“And Shanika?”

“She’s too young to expect she can keep that kind of secret. And you know Tara hated all dragons. It’s best to keep these kind of things quiet until she’s old enough to appreciate the danger.”

“Of his teeth?”

“Oh, no. He’d never hurt anyone. The danger of other people. Although I do suppose a child might confuse that one friendly dragon means all are friendly.”

“Why didn’t you tell me before?”

“You hated dragons. And you did try to kill him. If Collin hadn’t stopped you . . . .” She shivered and then snuggled against Michael. “He isn’t the one who hurt you or ate your horse.” She smiled again. “In fact he almost starved because he didn’t want to eat the sheep Collin bought him. He won’t take domestic animals at all now. He hunts only wild meat, boars and such, but mainly reptile dragons.” She often talked as if her charges had wants and desires, so Michael knew the anthropomorphizing was just her way.

Michael settled back and tried to adjust to this new view. He’d obviously been a very poor spy to miss something that large right in the barn. He imagined the A was probably sitting somewhere just as obvious. But the man flying beside him . . . .

Michael glanced over at him again. Collin’s brown waves of hair slicked back in the wind. He wasn’t smiling today, nor did his face hold its humor that said the world was here for his amusement. Perhaps, after all, the world was here for his amusement. If he was 200 years old, he’d have seen it all. But he wasn’t. He couldn’t be. He had to clone himself or something.

But what would it be like to work with a man like that for the rest of his life? He was a geneticist, that much was certain, and he plied his trade on plants because the culture wouldn’t let him do anything else. And he’d teach Michael if he stayed. He’d make a difference finding cures for the diseases these people faced.

Michael hugged Kayden. Why was he letting himself entertain the idea of staying here forever? It wasn’t safe. Not only for the dragons, but it definitely wasn’t safe living with a geneticist, especially a geneticist who somehow traced his linage back to the most hated geneticist who ever walked the planet. And he wanted to be safe from irate and psychopathic people even more than safe from the dragons. Kayden was right. Dragons were predictable. People were not.

They flew over Capitol to the east side and to the immigration intake office. A tall metal and wood fence with wire across the top ran from the side of the building, enclosing an area three times larger than the building. As they flew in they could see the shuttle being unloaded. Michael guessed the fence was electrified, but he wondered how they kept wingdeer out.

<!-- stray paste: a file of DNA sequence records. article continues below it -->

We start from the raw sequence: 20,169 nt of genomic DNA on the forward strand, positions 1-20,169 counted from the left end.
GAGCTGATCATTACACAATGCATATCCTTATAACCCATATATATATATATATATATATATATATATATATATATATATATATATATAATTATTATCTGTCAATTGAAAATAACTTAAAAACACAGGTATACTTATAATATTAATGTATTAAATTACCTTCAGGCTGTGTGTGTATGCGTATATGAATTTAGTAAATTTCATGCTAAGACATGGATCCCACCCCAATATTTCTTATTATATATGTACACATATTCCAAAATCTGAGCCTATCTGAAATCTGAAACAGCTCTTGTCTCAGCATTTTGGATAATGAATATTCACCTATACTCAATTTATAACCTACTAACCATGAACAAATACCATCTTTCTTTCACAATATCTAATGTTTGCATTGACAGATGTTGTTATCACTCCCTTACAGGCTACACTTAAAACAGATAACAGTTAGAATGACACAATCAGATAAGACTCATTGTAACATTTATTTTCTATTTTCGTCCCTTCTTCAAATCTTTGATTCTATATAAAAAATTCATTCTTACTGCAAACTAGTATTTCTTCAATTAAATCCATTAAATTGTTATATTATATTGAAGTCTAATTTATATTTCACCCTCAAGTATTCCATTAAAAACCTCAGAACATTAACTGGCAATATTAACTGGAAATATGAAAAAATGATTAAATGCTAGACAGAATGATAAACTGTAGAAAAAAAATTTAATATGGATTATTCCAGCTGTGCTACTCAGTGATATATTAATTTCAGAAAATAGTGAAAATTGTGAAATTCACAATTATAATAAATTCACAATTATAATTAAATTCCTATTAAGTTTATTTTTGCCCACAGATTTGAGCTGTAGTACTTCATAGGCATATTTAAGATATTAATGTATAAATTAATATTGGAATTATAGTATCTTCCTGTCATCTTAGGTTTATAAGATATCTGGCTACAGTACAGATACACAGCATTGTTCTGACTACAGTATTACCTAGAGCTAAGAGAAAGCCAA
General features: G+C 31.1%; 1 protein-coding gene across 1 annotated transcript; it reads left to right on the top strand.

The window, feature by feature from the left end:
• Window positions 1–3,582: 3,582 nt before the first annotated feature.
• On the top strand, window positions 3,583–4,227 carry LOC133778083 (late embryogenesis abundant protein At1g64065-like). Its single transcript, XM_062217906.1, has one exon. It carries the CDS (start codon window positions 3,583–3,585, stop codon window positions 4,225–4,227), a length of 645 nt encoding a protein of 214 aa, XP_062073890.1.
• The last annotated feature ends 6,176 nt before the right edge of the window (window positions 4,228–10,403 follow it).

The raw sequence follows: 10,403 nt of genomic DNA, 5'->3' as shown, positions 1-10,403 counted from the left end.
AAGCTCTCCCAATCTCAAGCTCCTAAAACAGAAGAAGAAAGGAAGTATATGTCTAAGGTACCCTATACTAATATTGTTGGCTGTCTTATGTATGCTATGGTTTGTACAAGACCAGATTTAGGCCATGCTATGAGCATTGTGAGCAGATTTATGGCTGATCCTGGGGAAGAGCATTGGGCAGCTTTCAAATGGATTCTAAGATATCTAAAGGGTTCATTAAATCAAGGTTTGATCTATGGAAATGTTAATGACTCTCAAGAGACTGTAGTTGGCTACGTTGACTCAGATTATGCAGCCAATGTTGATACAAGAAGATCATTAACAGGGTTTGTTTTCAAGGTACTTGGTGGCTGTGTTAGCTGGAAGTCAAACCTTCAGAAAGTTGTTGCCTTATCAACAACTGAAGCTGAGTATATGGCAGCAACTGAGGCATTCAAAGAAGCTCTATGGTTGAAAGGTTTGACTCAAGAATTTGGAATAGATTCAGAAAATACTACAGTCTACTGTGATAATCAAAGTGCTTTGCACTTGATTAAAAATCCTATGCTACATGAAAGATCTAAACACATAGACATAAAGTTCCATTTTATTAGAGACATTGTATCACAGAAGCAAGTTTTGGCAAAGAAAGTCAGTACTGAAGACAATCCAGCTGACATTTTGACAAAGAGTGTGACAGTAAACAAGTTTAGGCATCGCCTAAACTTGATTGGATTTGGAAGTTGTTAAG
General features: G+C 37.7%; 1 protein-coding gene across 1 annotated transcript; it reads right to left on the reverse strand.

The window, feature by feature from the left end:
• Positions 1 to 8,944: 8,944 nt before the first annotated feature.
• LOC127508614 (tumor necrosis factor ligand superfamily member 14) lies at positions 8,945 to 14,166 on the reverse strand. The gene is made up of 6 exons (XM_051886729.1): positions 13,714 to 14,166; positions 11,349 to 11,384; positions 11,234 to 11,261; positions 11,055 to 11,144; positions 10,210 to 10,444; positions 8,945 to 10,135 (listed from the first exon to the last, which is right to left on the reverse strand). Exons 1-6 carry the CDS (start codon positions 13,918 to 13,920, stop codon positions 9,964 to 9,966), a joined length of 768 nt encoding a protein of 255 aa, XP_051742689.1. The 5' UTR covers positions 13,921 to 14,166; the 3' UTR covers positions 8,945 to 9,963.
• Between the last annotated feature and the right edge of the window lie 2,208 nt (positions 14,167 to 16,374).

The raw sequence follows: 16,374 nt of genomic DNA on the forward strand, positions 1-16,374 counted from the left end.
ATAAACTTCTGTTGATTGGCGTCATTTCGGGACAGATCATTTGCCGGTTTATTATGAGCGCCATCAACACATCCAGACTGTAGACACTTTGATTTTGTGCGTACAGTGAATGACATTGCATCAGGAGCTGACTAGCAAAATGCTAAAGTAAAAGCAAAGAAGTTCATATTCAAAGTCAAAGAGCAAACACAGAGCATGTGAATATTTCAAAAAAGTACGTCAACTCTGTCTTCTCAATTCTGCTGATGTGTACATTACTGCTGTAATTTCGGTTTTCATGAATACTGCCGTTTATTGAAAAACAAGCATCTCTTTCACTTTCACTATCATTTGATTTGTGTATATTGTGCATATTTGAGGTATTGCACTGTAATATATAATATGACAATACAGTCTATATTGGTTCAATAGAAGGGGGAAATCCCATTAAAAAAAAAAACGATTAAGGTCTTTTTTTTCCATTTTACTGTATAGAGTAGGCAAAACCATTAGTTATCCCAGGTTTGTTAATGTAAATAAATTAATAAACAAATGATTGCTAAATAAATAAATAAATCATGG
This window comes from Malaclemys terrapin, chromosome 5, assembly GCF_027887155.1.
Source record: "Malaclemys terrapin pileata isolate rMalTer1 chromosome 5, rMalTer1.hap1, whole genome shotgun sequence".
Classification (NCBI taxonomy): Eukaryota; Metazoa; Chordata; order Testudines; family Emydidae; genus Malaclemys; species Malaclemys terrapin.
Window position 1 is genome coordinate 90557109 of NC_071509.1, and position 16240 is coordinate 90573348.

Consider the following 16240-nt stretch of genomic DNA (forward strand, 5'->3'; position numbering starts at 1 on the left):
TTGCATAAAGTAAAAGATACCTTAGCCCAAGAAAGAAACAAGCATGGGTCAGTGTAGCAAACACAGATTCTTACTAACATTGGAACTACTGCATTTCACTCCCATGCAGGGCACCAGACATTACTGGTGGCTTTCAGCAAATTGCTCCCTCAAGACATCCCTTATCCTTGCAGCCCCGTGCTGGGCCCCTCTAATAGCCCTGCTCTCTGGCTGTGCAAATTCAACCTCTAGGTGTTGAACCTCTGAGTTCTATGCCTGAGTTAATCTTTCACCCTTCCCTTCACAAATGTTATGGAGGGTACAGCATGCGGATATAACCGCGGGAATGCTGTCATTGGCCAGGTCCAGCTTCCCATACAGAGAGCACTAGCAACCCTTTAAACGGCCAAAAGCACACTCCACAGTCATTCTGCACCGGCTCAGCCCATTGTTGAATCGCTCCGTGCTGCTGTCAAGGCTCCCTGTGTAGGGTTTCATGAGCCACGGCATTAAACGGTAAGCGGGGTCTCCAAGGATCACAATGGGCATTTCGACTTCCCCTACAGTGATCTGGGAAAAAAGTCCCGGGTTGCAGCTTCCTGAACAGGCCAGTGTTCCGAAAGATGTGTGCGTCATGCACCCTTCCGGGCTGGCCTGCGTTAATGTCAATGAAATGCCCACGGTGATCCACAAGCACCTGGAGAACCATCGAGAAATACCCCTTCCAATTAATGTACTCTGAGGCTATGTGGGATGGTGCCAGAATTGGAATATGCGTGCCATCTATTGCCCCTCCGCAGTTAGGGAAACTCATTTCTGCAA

Collin carried Kayden’s bag inside for her. The room was small, with most of the light coming from the open door. Michael walked over to the small counter and showed his badge, his marriage license, and the small paper that said he could take Kayden off the planet to the clerk.

“He’s not going,” the clerk stated, nodding to Collin.

Collin gave a slight shake of his head. “I’m just leaving.”

Kayden collapsed into Collin’s arms and cried. Michael tried to ignore her sobs to keep them from tearing him apart. Instead he studied the papers the clerk made him sign. Collin kissed Kayden’s cheek one more time and then ran out of the building. Through the doorway Michael saw the wingdeer greet him, and then they took off. Kayden ran outside and stared up into the sky.

“It’ll be another half hour before you can board the shuttle,” the clerk said. He took a small paper with their names on to the interior section of the building.

Michael stood at the counter, staring out through the dark door frame at the bright outdoors. Kayden sunk down on the steps and placed her head in her hands. Her body shook with sobs.

Michael walked outside, the oppressiveness of the dark building falling away as he sat on the steps beside Kayden. She leaned against him. When her sobs subsided, he asked, “You really want to stay here, don’t you?”

She turned to him in alarm. “You don’t want me?” She grabbed his arms. “What did I do? I’m sorry. I’m really sorry. I’ll try not to cry.” And yet the tears flowed stronger.

“Shush, Sweetheart. It’s all right. I’ll always love you.”

Michael held her and studied the sky. He didn’t see Collin anywhere. He was already gone. The clouds still filled the sky, making a white mountain. He wondered if CentiOne ever had clouds. He’d only been there once, and only met his aunt and uncle a few times. In the domed community the breeze was steady from large wind turbines, and the blue of the sky stayed the same always. A duller, washed out blue than Aussie’s skies, and permanently part of the plastiglass dome’s radiation shielding. The only open fields were planted with food crops. And although he’d let Kayden believe that some day they may own horses there, he knew that unless he became very wealthy, there just wasn’t the room to house large recreational animals on CentiOne, except for the zoo, and that was considered a community and scientific endeavor.

Kayden still leaned against him. She tried not to cry, but every so often she’d take a shuddering deep breath.

“You really don’t care that CentiOne is safer, do you?”

“It sounds like a prison far more than Aussie,” she admitted. She sat up. “Maybe if you told me what I’ll be doing there, it would . . . help. How soon before I can start a horse farm?”